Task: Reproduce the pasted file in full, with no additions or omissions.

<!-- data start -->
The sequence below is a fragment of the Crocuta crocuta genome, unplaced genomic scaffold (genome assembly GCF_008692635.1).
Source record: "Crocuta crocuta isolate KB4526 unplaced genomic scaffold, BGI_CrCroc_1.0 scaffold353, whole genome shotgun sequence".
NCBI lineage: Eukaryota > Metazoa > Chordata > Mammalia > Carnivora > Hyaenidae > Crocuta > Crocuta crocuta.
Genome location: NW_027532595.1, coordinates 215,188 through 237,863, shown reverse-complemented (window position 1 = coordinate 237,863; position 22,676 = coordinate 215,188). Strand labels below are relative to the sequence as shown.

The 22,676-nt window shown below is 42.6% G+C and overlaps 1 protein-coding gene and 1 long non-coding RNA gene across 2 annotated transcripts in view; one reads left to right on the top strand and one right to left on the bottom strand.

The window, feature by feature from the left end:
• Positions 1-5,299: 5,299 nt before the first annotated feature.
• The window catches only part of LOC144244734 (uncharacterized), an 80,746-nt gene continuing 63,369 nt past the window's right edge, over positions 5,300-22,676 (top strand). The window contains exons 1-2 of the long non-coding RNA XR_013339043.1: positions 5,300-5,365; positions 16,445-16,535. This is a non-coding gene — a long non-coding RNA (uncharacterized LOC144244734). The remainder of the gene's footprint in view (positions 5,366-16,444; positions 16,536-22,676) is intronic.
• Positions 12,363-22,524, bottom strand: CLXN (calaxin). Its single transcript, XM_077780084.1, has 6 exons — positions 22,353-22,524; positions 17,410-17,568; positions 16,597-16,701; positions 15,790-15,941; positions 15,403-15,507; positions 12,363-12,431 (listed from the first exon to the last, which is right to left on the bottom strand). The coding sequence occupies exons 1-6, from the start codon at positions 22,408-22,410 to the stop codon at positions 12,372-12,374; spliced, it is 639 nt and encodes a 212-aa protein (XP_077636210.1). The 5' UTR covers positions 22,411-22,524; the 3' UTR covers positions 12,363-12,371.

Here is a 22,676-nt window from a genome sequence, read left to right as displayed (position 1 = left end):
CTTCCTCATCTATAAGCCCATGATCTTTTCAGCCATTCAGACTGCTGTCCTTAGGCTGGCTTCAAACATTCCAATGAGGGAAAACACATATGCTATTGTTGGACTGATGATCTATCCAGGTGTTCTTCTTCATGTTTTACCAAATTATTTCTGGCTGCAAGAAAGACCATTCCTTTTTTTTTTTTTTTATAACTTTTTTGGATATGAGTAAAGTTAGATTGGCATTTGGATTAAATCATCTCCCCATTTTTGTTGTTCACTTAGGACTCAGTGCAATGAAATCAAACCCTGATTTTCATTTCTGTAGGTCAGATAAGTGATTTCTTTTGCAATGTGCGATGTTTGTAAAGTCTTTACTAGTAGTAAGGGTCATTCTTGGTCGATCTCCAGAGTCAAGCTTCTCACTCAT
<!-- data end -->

The sequence below is a fragment of the Crocuta crocuta genome, unplaced genomic scaffold (genome assembly GCF_008692635.1).
Source record: "Crocuta crocuta isolate KB4526 unplaced genomic scaffold, BGI_CrCroc_1.0 scaffold353, whole genome shotgun sequence".
NCBI lineage: Eukaryota > Metazoa > Chordata > Mammalia > Carnivora > Hyaenidae > Crocuta > Crocuta crocuta.
Genome location: NW_027532595.1, coordinates 215,188 through 237,863, shown reverse-complemented (window position 1 = coordinate 237,863; position 22,676 = coordinate 215,188). Strand labels below are relative to the sequence as shown.

The 22,676-nt window shown below is 42.6% G+C and overlaps 1 protein-coding gene and 1 long non-coding RNA gene across 2 annotated transcripts in view; one reads left to right on the top strand and one right to left on the bottom strand.

The window, feature by feature from the left end:
• Positions 1-5,299: 5,299 nt before the first annotated feature.
• The window catches only part of LOC144244734 (uncharacterized), an 80,746-nt gene continuing 63,369 nt past the window's right edge, over positions 5,300-22,676 (top strand). The window contains exons 1-2 of the long non-coding RNA XR_013339043.1: positions 5,300-5,365; positions 16,445-16,535. This is a non-coding gene — a long non-coding RNA (uncharacterized LOC144244734). The remainder of the gene's footprint in view (positions 5,366-16,444; positions 16,536-22,676) is intronic.
• Positions 12,363-22,524, bottom strand: CLXN (calaxin). Its single transcript, XM_077780084.1, has 6 exons — positions 22,353-22,524; positions 17,410-17,568; positions 16,597-16,701; positions 15,790-15,941; positions 15,403-15,507; positions 12,363-12,431 (listed from the first exon to the last, which is right to left on the bottom strand). The coding sequence occupies exons 1-6, from the start codon at positions 22,408-22,410 to the stop codon at positions 12,372-12,374; spliced, it is 639 nt and encodes a 212-aa protein (XP_077636210.1). The 5' UTR covers positions 22,411-22,524; the 3' UTR covers positions 12,363-12,371.

Here is a 22,676-nt window from a genome sequence, read left to right as displayed (position 1 = left end):
CTTCCTCATCTATAAGCCCATGATCTTTTCAGCCATTCAGACTGCTGTCCTTAGGCTGGCTTCAAACATTCCAATGAGGGAAAACACATATGCTATTGTTGGACTGATGATCTATCCAGGTGTTCTTCTTCATGTTTTACCAAATTATTTCTGGCTGCAAGAAAGACCATTCCTTTTTTTTTTTTTTTATAACTTTTTTGGATATGAGTAAAGTTAGATTGGCATTTGGATTAAATCATCTCCCCATTTTTGTTGTTCACTTAGGACTCAGTGCAATGAAATCAAACCCTGATTTTCATTTCTGTAGGTCAGATAAGTGATTTCTTTTGCAATGTGCGATGTTTGTAAAGTCTTTACTAGTAGTAAGGGTCATTCTTGGTCGATCTCCAGAGTCAAGCTTCTCACTCAT